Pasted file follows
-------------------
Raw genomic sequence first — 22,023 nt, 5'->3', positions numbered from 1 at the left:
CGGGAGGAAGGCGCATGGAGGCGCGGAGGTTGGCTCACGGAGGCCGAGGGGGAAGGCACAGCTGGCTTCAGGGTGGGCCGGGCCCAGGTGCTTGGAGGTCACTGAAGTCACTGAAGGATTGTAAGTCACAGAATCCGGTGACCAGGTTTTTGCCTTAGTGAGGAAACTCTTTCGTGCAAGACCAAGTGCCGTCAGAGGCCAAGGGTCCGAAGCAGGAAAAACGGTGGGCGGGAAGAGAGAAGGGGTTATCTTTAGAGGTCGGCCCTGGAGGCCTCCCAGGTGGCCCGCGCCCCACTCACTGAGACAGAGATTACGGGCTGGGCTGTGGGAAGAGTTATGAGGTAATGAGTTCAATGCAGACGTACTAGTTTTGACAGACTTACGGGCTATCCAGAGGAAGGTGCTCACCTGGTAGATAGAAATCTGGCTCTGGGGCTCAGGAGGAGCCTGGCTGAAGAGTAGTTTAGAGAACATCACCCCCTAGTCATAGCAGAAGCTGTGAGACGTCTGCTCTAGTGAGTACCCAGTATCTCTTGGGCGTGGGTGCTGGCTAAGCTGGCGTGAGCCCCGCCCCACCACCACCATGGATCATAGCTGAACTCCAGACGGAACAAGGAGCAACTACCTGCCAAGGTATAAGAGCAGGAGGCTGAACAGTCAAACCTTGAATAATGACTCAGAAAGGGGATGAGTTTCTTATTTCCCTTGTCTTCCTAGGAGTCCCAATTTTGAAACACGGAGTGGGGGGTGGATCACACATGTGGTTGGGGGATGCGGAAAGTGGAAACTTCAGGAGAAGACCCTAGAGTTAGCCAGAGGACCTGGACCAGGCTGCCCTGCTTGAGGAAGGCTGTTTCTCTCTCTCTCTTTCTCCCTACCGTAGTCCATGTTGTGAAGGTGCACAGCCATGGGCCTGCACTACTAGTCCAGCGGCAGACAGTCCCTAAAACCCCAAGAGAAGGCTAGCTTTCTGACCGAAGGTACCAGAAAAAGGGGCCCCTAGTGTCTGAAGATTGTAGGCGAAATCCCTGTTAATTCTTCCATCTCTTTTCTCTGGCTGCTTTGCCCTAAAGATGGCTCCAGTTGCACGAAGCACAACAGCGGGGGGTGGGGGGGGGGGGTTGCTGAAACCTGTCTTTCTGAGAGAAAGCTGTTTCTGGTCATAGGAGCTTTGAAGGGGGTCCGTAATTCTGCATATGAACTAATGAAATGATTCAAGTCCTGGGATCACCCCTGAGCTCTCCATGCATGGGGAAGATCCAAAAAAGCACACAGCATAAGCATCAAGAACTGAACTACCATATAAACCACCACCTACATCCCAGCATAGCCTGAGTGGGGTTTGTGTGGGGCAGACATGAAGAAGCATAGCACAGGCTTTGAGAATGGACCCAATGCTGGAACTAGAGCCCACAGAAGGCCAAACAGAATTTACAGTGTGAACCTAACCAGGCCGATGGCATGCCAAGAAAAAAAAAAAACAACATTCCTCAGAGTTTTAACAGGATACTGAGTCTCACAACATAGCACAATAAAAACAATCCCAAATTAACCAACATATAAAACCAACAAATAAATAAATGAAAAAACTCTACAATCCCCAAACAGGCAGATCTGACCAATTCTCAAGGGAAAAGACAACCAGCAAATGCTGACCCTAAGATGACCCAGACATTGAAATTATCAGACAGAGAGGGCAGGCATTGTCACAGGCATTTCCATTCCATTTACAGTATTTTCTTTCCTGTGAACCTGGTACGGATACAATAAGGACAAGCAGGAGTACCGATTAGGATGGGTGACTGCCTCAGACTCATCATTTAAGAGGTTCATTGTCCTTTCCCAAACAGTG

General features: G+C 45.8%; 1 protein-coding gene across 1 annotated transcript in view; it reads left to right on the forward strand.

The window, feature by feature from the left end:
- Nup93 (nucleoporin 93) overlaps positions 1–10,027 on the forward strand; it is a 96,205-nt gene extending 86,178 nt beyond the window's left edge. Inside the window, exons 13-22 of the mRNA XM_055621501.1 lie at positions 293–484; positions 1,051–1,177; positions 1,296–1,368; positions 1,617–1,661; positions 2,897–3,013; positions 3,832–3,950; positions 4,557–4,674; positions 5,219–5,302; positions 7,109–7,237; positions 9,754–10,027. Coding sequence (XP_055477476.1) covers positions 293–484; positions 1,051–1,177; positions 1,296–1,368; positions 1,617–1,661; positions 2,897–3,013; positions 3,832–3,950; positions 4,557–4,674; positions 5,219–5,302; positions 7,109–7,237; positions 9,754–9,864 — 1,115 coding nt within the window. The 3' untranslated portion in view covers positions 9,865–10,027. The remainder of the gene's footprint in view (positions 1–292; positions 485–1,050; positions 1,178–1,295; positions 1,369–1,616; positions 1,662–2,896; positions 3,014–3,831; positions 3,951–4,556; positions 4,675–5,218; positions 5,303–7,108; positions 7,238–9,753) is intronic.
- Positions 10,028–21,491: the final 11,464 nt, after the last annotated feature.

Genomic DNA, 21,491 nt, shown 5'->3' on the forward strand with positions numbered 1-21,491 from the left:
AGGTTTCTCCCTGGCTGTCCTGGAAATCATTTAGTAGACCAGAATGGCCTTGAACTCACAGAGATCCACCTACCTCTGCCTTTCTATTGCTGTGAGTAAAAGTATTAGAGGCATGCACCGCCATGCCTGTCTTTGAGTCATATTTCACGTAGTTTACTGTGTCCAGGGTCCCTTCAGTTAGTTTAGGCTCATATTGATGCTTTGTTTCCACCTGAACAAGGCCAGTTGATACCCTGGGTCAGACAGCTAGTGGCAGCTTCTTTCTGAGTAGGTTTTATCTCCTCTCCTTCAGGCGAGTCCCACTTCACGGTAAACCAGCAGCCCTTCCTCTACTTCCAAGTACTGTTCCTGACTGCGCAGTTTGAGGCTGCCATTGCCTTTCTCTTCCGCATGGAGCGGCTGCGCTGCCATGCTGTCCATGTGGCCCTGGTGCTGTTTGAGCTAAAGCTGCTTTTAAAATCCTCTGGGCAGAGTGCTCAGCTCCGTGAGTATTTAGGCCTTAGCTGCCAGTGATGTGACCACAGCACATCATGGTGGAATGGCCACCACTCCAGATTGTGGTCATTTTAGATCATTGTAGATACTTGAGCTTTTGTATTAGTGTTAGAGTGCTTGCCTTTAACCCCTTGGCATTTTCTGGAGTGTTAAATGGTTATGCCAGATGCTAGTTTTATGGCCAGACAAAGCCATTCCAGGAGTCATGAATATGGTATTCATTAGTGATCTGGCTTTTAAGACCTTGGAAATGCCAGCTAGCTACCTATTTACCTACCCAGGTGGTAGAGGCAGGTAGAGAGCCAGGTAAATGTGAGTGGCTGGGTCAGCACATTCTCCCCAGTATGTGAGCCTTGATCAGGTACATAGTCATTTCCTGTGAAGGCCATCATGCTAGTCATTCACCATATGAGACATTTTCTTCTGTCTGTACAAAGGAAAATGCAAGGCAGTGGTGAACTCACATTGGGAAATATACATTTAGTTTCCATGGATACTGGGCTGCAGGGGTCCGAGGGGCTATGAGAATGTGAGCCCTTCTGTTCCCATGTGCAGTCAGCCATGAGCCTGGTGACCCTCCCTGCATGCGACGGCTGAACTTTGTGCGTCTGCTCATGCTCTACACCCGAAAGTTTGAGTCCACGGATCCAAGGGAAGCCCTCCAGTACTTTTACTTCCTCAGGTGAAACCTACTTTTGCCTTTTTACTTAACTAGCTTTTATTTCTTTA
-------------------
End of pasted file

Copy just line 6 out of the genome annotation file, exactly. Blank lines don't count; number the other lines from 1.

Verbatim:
- Positions 10,028–21,491: the final 11,464 nt, after the last annotated feature.